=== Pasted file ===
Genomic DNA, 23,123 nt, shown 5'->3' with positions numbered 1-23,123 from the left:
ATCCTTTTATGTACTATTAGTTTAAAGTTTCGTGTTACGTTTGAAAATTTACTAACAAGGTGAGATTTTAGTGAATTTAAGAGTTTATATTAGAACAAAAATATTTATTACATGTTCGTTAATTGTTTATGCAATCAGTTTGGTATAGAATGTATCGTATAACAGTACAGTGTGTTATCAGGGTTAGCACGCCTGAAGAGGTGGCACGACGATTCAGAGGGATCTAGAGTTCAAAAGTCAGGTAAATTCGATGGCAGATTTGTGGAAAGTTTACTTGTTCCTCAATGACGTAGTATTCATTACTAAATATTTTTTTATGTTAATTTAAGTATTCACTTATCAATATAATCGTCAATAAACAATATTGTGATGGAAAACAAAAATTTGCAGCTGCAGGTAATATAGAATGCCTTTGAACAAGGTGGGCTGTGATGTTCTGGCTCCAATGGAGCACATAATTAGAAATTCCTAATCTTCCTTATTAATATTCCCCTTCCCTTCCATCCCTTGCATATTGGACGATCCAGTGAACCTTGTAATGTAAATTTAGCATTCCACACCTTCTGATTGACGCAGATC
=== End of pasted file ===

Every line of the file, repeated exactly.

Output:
Genomic DNA, 23,123 nt, shown 5'->3' with positions numbered 1-23,123 from the left:
ATCCTTTTATGTACTATTAGTTTAAAGTTTCGTGTTACGTTTGAAAATTTACTAACAAGGTGAGATTTTAGTGAATTTAAGAGTTTATATTAGAACAAAAATATTTATTACATGTTCGTTAATTGTTTATGCAATCAGTTTGGTATAGAATGTATCGTATAACAGTACAGTGTGTTATCAGGGTTAGCACGCCTGAAGAGGTGGCACGACGATTCAGAGGGATCTAGAGTTCAAAAGTCAGGTAAATTCGATGGCAGATTTGTGGAAAGTTTACTTGTTCCTCAATGACGTAGTATTCATTACTAAATATTTTTTTATGTTAATTTAAGTATTCACTTATCAATATAATCGTCAATAAACAATATTGTGATGGAAAACAAAAATTTGCAGCTGCAGGTAATATAGAATGCCTTTGAACAAGGTGGGCTGTGATGTTCTGGCTCCAATGGAGCACATAATTAGAAATTCCTAATCTTCCTTATTAATATTCCCCTTCCCTTCCATCCCTTGCATATTGGACGATCCAGTGAACCTTGTAATGTAAATTTAGCATTCCACACCTTCTGATTGACGCAGATC